Supreme Court will decide if Aadhaar is a breach of one’s right to privacy, and if the govt can make it compulsory for benefits & services.
New Delhi: The Supreme Court will deliver its verdict on the constitutional validity of Aadhaar Wednesday.
The landmark verdict will decide questions such as if Aadhaar breaches one’s fundamental right to privacy, and if the government is right in making it compulsory for availing benefits and services.
The judgment will come almost six years after the first plea against the unique identification system was filed by retired high court judge K.S. Puttaswamy.
A five-judge bench, comprising Chief Justice of India Dipak Misra along with justices A.K. Sikri, A.M. Khanwilkar, D.Y. Chandrachud and Ashok Bhushan, began hearing the matter on 17 January, and concluded almost four months later on 10 May. The arguments took place over 38 days.
While concluding his arguments, Attorney General K.K. Venugopal — who was representing the Narendra Modi government — observed that this was the second longest oral hearing in the apex court’s history. The longest was in the landmark Kesavananda Bharati case in 1973, where the top court had outlined the basic structure of the Constitution and ruled that one could not tamper with it.
A battery of senior advocates made compelling arguments in the case — illustrious names like Gopal Subramanium, Shyam Divan, Kapil Sibal, P. Chidambaram, Arvind Datar, K.V. Vishvanathan, P.V. Surendranath, Rakesh Dwivedi and Meenakshi Arora were among those who appeared.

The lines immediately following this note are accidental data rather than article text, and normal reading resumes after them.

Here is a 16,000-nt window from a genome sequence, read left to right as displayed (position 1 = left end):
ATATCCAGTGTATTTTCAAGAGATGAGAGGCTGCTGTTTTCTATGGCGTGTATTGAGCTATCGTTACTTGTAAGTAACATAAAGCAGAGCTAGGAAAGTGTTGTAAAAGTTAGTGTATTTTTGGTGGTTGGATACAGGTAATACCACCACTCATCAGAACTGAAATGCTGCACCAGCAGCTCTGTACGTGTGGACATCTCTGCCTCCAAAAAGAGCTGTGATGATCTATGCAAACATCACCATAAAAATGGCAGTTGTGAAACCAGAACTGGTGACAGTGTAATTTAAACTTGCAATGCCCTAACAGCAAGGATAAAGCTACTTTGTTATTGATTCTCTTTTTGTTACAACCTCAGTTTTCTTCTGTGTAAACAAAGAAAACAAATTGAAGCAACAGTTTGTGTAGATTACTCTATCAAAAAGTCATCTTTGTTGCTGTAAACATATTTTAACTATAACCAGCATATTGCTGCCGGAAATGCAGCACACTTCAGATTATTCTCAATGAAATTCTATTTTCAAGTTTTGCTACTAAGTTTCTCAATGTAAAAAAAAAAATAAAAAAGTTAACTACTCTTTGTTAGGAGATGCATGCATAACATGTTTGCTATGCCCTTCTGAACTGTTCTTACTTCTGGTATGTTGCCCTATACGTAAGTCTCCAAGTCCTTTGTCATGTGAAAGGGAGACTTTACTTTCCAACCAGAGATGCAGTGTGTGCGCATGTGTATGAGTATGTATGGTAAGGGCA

The two sides of the argument
In the course of the arguments, the government defended its move to make Aadhaar compulsory for a host of benefits and services in the name of welfare measures. Aadhaar had also become mandatory for bank accounts, PAN cards, mobile phone services, passport and driving licence.
Also, the government submitted that Aadhaar would ensure targeted delivery to the proper beneficiaries, which would benefit millions and prevent the siphoning off of funds.
The petitioners, however, alleged that Aadhaar was a breach of one’s fundamental right to privacy. They argued that the mammoth database of fingerprints and iris scans was liable to data breach that would compromise security.
The top court’s primary concern lay over the alleged breach to one’s privacy. In August 2017, the court had declared privacy a fundamental right — a question which had often popped up during the Aadhaar hearings. The apex court had also expressed its apprehension over the debate triggered by the controversy over data leakage, and the alleged and illegal use of Facebook data in the US elections.
“The real apprehension is the data available can influence the electoral outcome of a country… whether democracy can survive if Aadhaar data is used to influence the electoral outcome,” Chandrachud had said.
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